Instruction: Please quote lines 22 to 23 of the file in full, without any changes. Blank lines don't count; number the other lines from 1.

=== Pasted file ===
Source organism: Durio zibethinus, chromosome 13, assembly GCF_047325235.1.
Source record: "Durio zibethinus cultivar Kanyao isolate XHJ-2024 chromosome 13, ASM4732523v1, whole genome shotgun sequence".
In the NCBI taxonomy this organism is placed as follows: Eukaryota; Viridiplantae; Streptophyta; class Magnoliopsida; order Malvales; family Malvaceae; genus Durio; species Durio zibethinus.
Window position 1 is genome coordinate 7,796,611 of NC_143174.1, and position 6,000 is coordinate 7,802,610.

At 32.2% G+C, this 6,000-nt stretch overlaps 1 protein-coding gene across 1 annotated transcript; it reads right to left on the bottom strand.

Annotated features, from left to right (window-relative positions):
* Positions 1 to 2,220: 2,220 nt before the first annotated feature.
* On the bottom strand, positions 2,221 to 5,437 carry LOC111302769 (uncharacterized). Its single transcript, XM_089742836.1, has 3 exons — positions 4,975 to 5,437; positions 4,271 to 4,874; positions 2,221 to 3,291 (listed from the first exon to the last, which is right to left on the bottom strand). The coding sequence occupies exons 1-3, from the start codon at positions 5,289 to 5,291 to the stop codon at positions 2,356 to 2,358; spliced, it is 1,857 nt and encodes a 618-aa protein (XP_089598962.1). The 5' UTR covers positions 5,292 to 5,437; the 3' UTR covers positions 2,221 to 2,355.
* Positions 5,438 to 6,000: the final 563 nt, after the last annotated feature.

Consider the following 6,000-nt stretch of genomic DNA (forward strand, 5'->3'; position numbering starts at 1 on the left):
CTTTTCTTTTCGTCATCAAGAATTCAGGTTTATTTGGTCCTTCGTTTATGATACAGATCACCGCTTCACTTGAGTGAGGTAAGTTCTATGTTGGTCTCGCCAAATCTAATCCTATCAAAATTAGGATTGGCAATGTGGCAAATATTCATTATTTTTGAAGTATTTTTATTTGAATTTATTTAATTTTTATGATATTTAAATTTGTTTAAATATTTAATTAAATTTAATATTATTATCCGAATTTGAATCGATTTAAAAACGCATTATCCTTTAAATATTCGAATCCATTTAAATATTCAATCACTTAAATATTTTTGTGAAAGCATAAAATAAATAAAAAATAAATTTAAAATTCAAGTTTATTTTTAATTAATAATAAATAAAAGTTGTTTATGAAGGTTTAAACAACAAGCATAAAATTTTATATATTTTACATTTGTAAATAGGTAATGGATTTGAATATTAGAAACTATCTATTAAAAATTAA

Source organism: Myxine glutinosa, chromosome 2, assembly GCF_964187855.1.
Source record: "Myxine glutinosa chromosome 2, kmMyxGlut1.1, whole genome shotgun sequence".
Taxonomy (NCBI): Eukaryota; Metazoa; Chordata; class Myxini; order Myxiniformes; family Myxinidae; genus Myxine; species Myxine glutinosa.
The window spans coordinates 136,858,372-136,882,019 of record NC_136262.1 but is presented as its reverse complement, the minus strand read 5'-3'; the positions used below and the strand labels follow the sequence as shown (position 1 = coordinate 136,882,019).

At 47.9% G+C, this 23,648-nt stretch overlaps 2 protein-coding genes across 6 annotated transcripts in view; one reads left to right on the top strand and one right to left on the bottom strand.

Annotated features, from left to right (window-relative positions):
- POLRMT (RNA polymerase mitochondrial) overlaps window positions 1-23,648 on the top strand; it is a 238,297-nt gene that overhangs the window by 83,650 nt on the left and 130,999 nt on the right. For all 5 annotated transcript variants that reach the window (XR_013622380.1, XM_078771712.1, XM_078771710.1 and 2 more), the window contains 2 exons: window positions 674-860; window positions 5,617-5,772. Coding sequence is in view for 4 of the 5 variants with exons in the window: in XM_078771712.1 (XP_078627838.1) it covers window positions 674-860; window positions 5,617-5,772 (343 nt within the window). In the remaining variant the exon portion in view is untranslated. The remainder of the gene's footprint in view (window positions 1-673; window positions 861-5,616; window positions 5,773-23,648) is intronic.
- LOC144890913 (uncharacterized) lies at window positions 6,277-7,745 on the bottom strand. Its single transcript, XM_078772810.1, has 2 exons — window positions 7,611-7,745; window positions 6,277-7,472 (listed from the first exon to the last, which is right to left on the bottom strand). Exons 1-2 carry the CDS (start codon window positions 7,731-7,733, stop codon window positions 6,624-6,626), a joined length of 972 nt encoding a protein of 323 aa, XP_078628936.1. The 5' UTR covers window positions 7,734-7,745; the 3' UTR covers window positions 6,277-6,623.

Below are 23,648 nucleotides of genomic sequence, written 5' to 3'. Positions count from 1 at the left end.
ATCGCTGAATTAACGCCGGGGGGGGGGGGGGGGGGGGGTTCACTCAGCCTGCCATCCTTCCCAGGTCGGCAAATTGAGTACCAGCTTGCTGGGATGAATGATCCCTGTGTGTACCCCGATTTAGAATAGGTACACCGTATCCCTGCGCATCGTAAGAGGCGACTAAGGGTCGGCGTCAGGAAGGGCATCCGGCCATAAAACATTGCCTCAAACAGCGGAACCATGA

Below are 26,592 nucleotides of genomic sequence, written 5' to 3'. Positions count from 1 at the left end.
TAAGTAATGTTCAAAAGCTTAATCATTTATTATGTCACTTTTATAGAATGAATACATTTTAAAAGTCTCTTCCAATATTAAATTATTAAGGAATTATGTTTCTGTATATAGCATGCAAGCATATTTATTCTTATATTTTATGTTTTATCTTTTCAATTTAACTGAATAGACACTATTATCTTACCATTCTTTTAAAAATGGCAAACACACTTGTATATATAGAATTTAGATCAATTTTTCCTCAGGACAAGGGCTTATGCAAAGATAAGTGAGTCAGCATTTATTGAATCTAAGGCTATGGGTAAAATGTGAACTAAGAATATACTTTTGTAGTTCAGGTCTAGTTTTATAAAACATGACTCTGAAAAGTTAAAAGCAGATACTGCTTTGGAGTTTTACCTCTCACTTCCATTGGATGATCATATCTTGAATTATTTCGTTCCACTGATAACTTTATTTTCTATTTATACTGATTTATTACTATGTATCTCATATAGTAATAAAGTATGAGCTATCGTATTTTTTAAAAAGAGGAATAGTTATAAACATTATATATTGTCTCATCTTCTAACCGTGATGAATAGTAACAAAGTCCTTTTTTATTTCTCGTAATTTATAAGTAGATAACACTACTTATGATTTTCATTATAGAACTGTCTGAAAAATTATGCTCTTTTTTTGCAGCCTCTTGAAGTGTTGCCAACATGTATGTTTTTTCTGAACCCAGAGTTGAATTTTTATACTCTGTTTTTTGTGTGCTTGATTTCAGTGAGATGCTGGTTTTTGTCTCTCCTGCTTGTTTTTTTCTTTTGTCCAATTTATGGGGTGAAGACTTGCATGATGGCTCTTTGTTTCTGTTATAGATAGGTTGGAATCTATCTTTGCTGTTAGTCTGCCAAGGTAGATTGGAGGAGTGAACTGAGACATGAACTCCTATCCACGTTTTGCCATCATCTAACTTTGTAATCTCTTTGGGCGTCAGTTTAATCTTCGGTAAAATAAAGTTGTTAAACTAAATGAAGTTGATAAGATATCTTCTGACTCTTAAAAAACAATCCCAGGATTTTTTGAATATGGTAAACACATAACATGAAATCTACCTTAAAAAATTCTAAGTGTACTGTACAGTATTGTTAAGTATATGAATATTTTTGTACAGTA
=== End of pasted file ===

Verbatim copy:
Below are 26,592 nucleotides of genomic sequence, written 5' to 3'. Positions count from 1 at the left end.
TAAGTAATGTTCAAAAGCTTAATCATTTATTATGTCACTTTTATAGAATGAATACATTTTAAAAGTCTCTTCCAATATTAAATTATTAAGGAATTATGTTTCTGTATATAGCATGCAAGCATATTTATTCTTATATTTTATGTTTTATCTTTTCAATTTAACTGAATAGACACTATTATCTTACCATTCTTTTAAAAATGGCAAACACACTTGTATATATAGAATTTAGATCAATTTTTCCTCAGGACAAGGGCTTATGCAAAGATAAGTGAGTCAGCATTTATTGAATCTAAGGCTATGGGTAAAATGTGAACTAAGAATATACTTTTGTAGTTCAGGTCTAGTTTTATAAAACATGACTCTGAAAAGTTAAAAGCAGATACTGCTTTGGAGTTTTACCTCTCACTTCCATTGGATGATCATATCTTGAATTATTTCGTTCCACTGATAACTTTATTTTCTATTTATACTGATTTATTACTATGTATCTCATATAGTAATAAAGTATGAGCTATCGTATTTTTTAAAAAGAGGAATAGTTATAAACATTATATATTGTCTCATCTTCTAACCGTGATGAATAGTAACAAAGTCCTTTTTTATTTCTCGTAATTTATAAGTAGATAACACTACTTATGATTTTCATTATAGAACTGTCTGAAAAATTATGCTCTTTTTTTGCAGCCTCTTGAAGTGTTGCCAACATGTATGTTTTTTCTGAACCCAGAGTTGAATTTTTATACTCTGTTTTTTGTGTGCTTGATTTCAGTGAGATGCTGGTTTTTGTCTCTCCTGCTTGTTTTTTTCTTTTGTCCAATTTATGGGGTGAAGACTTGCATGATGGCTCTTTGTTTCTGTTATAGATAGGTTGGAATCTATCTTTGCTGTTAGTCTGCCAAGGTAGATTGGAGGAGTGAACTGAGACATGAACTCCTATCCACGTTTTGCCATCATCTAACTTTGTAATCTCTTTGGGCGTCAGTTTAATCTTCGGTAAAATAAAGTTGTTAAACTAAATGAAGTTGATAAGATATCTTCTGACTCTTAAAAAACAATCCCAGGATTTTTTGAATATGGTAAACACATAACATGAAATCTACCTTAAAAAATTCTAAGTGTACTGTACAGTATTGTTAAGTATATGAATATTTTTGTACAGTA